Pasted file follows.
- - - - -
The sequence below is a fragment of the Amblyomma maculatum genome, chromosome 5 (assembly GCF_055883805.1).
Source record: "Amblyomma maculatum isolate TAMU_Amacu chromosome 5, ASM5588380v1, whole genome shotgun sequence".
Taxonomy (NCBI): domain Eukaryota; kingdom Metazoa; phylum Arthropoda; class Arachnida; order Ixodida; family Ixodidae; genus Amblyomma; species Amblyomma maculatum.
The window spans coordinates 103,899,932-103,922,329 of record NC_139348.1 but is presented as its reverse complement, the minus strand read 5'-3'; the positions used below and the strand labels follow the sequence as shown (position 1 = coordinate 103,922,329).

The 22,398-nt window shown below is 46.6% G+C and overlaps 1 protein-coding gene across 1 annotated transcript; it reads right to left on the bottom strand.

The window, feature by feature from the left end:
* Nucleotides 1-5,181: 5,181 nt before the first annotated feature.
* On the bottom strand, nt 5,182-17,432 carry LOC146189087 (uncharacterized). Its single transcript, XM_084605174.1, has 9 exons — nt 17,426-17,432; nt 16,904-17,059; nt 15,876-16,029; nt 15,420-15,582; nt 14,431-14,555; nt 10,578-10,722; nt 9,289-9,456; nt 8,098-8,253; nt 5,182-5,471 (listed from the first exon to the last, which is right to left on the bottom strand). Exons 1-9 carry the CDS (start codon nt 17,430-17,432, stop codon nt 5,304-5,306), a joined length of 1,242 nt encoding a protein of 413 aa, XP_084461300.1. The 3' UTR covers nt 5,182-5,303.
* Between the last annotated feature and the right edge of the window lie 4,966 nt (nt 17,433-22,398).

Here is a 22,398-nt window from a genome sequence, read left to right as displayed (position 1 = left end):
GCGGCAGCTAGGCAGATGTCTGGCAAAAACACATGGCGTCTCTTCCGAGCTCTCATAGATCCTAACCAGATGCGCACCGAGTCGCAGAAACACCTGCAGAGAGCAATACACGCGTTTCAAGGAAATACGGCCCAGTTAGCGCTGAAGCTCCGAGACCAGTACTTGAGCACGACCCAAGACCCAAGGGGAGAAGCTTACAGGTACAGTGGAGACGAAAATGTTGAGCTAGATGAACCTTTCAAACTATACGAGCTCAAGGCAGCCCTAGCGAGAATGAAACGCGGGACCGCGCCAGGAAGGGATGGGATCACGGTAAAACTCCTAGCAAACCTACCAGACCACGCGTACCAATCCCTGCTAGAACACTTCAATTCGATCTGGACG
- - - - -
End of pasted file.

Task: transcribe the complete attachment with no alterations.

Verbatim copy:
The sequence below is a fragment of the Amblyomma maculatum genome, chromosome 5 (assembly GCF_055883805.1).
Source record: "Amblyomma maculatum isolate TAMU_Amacu chromosome 5, ASM5588380v1, whole genome shotgun sequence".
Taxonomy (NCBI): domain Eukaryota; kingdom Metazoa; phylum Arthropoda; class Arachnida; order Ixodida; family Ixodidae; genus Amblyomma; species Amblyomma maculatum.
The window spans coordinates 103,899,932-103,922,329 of record NC_139348.1 but is presented as its reverse complement, the minus strand read 5'-3'; the positions used below and the strand labels follow the sequence as shown (position 1 = coordinate 103,922,329).

The 22,398-nt window shown below is 46.6% G+C and overlaps 1 protein-coding gene across 1 annotated transcript; it reads right to left on the bottom strand.

The window, feature by feature from the left end:
* Nucleotides 1-5,181: 5,181 nt before the first annotated feature.
* On the bottom strand, nt 5,182-17,432 carry LOC146189087 (uncharacterized). Its single transcript, XM_084605174.1, has 9 exons — nt 17,426-17,432; nt 16,904-17,059; nt 15,876-16,029; nt 15,420-15,582; nt 14,431-14,555; nt 10,578-10,722; nt 9,289-9,456; nt 8,098-8,253; nt 5,182-5,471 (listed from the first exon to the last, which is right to left on the bottom strand). Exons 1-9 carry the CDS (start codon nt 17,430-17,432, stop codon nt 5,304-5,306), a joined length of 1,242 nt encoding a protein of 413 aa, XP_084461300.1. The 3' UTR covers nt 5,182-5,303.
* Between the last annotated feature and the right edge of the window lie 4,966 nt (nt 17,433-22,398).

Here is a 22,398-nt window from a genome sequence, read left to right as displayed (position 1 = left end):
GCGGCAGCTAGGCAGATGTCTGGCAAAAACACATGGCGTCTCTTCCGAGCTCTCATAGATCCTAACCAGATGCGCACCGAGTCGCAGAAACACCTGCAGAGAGCAATACACGCGTTTCAAGGAAATACGGCCCAGTTAGCGCTGAAGCTCCGAGACCAGTACTTGAGCACGACCCAAGACCCAAGGGGAGAAGCTTACAGGTACAGTGGAGACGAAAATGTTGAGCTAGATGAACCTTTCAAACTATACGAGCTCAAGGCAGCCCTAGCGAGAATGAAACGCGGGACCGCGCCAGGAAGGGATGGGATCACGGTAAAACTCCTAGCAAACCTACCAGACCACGCGTACCAATCCCTGCTAGAACACTTCAATTCGATCTGGACG